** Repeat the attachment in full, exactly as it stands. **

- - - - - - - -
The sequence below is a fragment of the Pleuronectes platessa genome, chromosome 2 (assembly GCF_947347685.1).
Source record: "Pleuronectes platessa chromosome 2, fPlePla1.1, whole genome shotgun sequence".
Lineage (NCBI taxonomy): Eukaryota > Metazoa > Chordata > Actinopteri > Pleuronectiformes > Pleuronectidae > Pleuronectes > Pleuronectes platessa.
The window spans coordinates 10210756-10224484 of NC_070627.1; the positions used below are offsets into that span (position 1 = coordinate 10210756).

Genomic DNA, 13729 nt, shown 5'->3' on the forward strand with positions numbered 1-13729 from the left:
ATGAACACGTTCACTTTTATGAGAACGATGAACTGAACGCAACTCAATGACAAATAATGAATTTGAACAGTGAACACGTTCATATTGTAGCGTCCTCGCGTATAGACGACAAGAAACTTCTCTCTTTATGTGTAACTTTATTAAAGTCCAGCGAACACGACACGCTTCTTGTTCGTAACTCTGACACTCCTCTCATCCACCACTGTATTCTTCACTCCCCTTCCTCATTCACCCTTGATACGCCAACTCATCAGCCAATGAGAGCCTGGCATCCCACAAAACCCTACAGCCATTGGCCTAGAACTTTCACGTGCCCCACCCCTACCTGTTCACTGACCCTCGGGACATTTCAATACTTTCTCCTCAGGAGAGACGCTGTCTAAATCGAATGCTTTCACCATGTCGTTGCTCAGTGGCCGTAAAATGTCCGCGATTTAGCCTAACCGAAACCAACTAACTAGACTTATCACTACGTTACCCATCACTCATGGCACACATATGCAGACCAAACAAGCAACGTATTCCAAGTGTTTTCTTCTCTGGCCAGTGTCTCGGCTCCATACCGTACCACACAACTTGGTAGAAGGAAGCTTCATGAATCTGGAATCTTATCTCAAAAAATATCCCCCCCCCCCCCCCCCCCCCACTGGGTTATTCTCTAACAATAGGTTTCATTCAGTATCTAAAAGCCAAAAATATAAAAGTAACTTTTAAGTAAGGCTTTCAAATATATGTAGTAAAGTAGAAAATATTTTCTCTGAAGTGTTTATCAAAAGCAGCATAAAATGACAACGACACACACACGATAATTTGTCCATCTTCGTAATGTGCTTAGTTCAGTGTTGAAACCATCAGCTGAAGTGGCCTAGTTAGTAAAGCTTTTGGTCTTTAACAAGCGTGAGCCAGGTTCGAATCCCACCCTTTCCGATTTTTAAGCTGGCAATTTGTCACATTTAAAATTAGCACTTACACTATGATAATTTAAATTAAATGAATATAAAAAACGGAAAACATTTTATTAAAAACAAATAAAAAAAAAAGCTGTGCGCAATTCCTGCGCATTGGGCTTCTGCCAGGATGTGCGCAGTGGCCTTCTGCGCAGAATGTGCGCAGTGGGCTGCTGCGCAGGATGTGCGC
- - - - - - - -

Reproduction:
The sequence below is a fragment of the Pleuronectes platessa genome, chromosome 2 (assembly GCF_947347685.1).
Source record: "Pleuronectes platessa chromosome 2, fPlePla1.1, whole genome shotgun sequence".
Lineage (NCBI taxonomy): Eukaryota > Metazoa > Chordata > Actinopteri > Pleuronectiformes > Pleuronectidae > Pleuronectes > Pleuronectes platessa.
The window spans coordinates 10210756-10224484 of NC_070627.1; the positions used below are offsets into that span (position 1 = coordinate 10210756).

Genomic DNA, 13729 nt, shown 5'->3' on the forward strand with positions numbered 1-13729 from the left:
ATGAACACGTTCACTTTTATGAGAACGATGAACTGAACGCAACTCAATGACAAATAATGAATTTGAACAGTGAACACGTTCATATTGTAGCGTCCTCGCGTATAGACGACAAGAAACTTCTCTCTTTATGTGTAACTTTATTAAAGTCCAGCGAACACGACACGCTTCTTGTTCGTAACTCTGACACTCCTCTCATCCACCACTGTATTCTTCACTCCCCTTCCTCATTCACCCTTGATACGCCAACTCATCAGCCAATGAGAGCCTGGCATCCCACAAAACCCTACAGCCATTGGCCTAGAACTTTCACGTGCCCCACCCCTACCTGTTCACTGACCCTCGGGACATTTCAATACTTTCTCCTCAGGAGAGACGCTGTCTAAATCGAATGCTTTCACCATGTCGTTGCTCAGTGGCCGTAAAATGTCCGCGATTTAGCCTAACCGAAACCAACTAACTAGACTTATCACTACGTTACCCATCACTCATGGCACACATATGCAGACCAAACAAGCAACGTATTCCAAGTGTTTTCTTCTCTGGCCAGTGTCTCGGCTCCATACCGTACCACACAACTTGGTAGAAGGAAGCTTCATGAATCTGGAATCTTATCTCAAAAAATATCCCCCCCCCCCCCCCCCCCCCACTGGGTTATTCTCTAACAATAGGTTTCATTCAGTATCTAAAAGCCAAAAATATAAAAGTAACTTTTAAGTAAGGCTTTCAAATATATGTAGTAAAGTAGAAAATATTTTCTCTGAAGTGTTTATCAAAAGCAGCATAAAATGACAACGACACACACACGATAATTTGTCCATCTTCGTAATGTGCTTAGTTCAGTGTTGAAACCATCAGCTGAAGTGGCCTAGTTAGTAAAGCTTTTGGTCTTTAACAAGCGTGAGCCAGGTTCGAATCCCACCCTTTCCGATTTTTAAGCTGGCAATTTGTCACATTTAAAATTAGCACTTACACTATGATAATTTAAATTAAATGAATATAAAAAACGGAAAACATTTTATTAAAAACAAATAAAAAAAAAAGCTGTGCGCAATTCCTGCGCATTGGGCTTCTGCCAGGATGTGCGCAGTGGCCTTCTGCGCAGAATGTGCGCAGTGGGCTGCTGCGCAGGATGTGCGC